In response to a suggestion that an article on the various phases of the Battalion's history might be published each month, Captain Pearson MC has volunteered to undertake this task.

He has decided to write seven articles under the following headings:

1. The first six months: Scotland.
2. Training and life in a Division in Norfolk and Kent.
3. Overseas: North Africa.
4. Fighting and life in Italy.
5. Rest period: Middle East.
6. Further adventures in Italy and Greece.
7. Austria.

The first of these articles appears below.

The First Six Months: Scotland

For a short period early on in the life of this Battalion I was not with them and so the first of this series of articles has been compiled from a number of sources. Therefore, although every effort has been made to ascertain the correct details, I offer my apologies for any errors which may occur.

It was during that eventful month of June 1940 when, without any fuss or fanfare, a Regimental Sergeant Major from the ITC at Brancepeth, the historical home of the Durhams, arrived at the Depot of the Bedfordshire and Hertfordshire Regiment to train NCOs who were to form the nucleus of this Battalion. It may seem strange that a North Country Regiment should go to the Midlands for their 'backbone' especially when the trainees were to come from the counties of Durham and Northumberland. But we must answer that with the old Army standby: that it was 'due to the exigencies of the service.' Nevertheless, this mixture was responsible later on for many an argument which at times resulted in a fight and I have no doubt that what I have just said will rekindle some of these old discussions once more.

Passing on from this opening phase, let us go to a camp somewhere in Scotland. Here the cadre of NCOs had set up shop in preparation for the influx of civilians who were to be the first men to form this now famous Battalion.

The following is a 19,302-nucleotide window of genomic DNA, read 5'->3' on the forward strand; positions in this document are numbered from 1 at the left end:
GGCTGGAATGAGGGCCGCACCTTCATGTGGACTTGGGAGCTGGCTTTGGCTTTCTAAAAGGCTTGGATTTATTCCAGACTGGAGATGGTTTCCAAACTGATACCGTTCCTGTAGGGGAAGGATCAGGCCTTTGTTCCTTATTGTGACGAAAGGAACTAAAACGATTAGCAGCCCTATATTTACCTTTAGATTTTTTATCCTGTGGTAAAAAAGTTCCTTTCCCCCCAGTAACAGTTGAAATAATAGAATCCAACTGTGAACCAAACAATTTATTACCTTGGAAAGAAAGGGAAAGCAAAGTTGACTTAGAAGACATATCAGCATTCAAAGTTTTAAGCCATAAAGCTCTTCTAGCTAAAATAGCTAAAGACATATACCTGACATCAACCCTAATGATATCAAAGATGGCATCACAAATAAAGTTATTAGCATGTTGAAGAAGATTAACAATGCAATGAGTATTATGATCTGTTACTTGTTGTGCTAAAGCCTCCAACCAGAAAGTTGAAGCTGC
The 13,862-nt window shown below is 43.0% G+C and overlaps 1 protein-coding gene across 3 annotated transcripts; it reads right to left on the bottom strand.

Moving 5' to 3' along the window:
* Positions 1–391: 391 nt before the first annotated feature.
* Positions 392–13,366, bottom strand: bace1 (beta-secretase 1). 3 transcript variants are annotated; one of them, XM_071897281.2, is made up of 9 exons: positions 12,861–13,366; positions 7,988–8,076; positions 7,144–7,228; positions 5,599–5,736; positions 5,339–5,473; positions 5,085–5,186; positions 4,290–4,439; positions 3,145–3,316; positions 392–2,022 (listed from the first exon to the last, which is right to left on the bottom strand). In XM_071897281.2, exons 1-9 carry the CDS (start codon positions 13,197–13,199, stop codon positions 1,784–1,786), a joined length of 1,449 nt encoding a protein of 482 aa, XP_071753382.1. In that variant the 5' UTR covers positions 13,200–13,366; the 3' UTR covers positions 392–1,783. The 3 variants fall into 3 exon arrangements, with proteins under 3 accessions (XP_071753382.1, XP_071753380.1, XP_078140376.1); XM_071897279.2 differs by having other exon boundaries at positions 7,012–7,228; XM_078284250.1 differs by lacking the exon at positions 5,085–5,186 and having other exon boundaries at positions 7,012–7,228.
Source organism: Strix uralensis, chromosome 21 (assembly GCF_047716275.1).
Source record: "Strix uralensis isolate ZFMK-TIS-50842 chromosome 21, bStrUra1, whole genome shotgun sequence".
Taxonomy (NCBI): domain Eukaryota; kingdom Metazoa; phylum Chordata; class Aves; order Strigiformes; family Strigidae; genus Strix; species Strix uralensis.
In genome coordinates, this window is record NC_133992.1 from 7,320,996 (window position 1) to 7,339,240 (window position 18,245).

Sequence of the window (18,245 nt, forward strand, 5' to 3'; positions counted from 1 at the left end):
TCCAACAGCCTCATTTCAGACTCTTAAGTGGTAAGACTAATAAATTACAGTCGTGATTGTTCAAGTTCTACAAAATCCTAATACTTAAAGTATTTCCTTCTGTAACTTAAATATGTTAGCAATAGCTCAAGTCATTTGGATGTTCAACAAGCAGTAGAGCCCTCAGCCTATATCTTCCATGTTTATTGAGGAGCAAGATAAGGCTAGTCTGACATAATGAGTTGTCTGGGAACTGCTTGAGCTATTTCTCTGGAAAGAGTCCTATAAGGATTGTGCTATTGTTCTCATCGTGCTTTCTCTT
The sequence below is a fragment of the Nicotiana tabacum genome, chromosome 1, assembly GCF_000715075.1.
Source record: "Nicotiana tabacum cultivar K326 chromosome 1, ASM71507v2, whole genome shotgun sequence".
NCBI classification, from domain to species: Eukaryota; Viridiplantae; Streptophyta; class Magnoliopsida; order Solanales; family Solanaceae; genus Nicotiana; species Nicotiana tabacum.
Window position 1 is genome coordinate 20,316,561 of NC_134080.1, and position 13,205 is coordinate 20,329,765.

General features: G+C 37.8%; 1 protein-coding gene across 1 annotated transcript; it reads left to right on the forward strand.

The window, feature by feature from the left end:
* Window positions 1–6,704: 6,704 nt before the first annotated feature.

The great day dawned and the forces of nature combined to make it a memorable one for the unfortunate men who were to make their debut in the Army. The rain simply poured down and these embryo soldiers who had, no doubt, been picturing all the comforts of Army peace time billets and accommodation were dumbfounded when they saw what confronted them. I ask the Reader to cast his mind back and try to imagine the scene. Here was a crowd of men fresh from 'Civvy' Street and many of them clad in their best attire. They gazed woefully on the sight before them: canvas tents, pitched in a sea of mud. This was to be their new home. They gingerly picked their way through the mud, hitching their trousers up in an endeavour to keep them clean. Occasionally one would drop his parcel or case into the pools of water that surrounded the camp and one heard for the first time the expression, 'Just like the -------Army!'

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From Beds and Herts to DLI 190 envelope
Charles Bray and Mrs Bray 1940

Unlike most of the other Beds and Herts NCOs, Charles Bray was transferred to the 16th DLI from the 6th Battalion Beds and Herts rather than from Kempston Barracks. The envelope above (click on it for an enlargement) is graphic evidence that the move came as a surprise to his family! Charles Bray later became a platoon sergeant in D Company. He is pictured below with his mother while on leave back home in Buckingham in 1941, where his father ran the Woolpack public house. Courtesy Charles Bray.
Arthur Pearson MC 1944

Captain Arthur Pearson MC. A pre-war regular, Arthur Pearson came to the 16th DLI as the CSM (Company Sergeant Major) of C Company. The only rifle company CSM to survive the Battle of Sedjenane, he was commissioned in late 1943 and was awarded the MC for his actions as Carrier Platoon commander on 3/9/44. This image is enlarged from the 1944 Officers’ photograph. Click on the image for the full photo.